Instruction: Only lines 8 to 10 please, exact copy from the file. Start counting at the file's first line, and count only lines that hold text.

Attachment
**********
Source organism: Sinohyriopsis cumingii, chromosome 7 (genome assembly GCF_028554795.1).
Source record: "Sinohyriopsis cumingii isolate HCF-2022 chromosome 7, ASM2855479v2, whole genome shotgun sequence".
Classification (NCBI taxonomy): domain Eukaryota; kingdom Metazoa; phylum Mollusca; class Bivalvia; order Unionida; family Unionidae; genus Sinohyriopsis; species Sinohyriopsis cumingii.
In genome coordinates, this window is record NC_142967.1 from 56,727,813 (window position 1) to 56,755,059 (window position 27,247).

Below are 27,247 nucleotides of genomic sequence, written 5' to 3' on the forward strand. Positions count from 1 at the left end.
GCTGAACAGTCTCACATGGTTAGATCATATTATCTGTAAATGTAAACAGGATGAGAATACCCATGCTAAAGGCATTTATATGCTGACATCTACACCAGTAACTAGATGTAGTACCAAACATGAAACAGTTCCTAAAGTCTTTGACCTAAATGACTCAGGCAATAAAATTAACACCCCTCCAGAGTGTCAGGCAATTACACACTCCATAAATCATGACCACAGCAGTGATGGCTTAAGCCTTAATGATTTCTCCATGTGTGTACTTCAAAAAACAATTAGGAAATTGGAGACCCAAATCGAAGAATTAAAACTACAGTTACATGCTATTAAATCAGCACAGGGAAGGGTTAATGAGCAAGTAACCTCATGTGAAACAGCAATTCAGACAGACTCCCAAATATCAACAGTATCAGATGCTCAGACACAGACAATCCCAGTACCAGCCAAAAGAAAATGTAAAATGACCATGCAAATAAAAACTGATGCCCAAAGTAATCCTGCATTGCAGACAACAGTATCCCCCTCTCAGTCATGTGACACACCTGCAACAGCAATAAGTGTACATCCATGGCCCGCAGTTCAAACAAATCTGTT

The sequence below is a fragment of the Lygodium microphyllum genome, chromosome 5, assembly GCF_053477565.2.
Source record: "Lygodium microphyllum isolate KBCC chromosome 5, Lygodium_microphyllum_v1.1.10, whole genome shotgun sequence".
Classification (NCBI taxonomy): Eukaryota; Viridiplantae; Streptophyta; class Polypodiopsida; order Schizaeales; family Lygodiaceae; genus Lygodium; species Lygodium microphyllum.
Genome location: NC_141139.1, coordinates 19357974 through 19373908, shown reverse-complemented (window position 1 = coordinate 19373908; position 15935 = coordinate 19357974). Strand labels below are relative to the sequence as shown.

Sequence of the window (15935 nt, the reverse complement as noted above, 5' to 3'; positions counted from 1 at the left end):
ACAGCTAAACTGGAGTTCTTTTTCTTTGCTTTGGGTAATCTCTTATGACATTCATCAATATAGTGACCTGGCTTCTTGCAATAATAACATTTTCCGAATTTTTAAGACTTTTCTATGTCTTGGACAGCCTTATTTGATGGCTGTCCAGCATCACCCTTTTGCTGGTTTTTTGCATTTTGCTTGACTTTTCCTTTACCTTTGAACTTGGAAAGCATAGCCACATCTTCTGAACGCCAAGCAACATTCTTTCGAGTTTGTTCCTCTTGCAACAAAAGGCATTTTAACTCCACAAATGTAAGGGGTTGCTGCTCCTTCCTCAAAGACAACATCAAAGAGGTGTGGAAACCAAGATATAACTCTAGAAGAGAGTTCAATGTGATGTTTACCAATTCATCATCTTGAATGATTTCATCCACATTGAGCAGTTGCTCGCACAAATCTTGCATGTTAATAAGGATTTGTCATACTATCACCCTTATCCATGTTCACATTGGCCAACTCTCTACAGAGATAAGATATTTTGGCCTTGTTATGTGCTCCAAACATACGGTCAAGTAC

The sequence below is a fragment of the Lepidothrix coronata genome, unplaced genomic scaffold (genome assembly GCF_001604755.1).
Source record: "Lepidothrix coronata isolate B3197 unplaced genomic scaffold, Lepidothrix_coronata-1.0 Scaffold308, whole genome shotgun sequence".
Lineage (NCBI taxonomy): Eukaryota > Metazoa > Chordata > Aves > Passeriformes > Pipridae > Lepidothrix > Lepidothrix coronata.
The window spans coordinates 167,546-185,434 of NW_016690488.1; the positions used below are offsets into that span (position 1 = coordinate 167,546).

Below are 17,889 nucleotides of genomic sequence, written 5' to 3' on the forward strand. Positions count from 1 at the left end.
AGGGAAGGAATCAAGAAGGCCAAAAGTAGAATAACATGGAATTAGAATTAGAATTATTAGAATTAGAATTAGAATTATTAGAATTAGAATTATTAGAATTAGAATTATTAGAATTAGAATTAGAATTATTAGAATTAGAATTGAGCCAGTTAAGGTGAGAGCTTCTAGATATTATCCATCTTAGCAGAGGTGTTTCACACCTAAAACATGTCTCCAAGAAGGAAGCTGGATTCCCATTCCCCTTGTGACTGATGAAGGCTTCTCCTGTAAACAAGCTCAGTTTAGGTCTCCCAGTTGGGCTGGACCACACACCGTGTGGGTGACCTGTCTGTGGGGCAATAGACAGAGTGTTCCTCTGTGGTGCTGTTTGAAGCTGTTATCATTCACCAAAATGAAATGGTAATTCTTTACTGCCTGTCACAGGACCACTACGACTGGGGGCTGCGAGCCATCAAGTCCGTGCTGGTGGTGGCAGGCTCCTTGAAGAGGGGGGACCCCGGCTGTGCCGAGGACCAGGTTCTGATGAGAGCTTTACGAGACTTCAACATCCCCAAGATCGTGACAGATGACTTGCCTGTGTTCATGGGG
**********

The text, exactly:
Source record: "Lygodium microphyllum isolate KBCC chromosome 5, Lygodium_microphyllum_v1.1.10, whole genome shotgun sequence".
Classification (NCBI taxonomy): Eukaryota; Viridiplantae; Streptophyta; class Polypodiopsida; order Schizaeales; family Lygodiaceae; genus Lygodium; species Lygodium microphyllum.
Genome location: NC_141139.1, coordinates 19357974 through 19373908, shown reverse-complemented (window position 1 = coordinate 19373908; position 15935 = coordinate 19357974). Strand labels below are relative to the sequence as shown.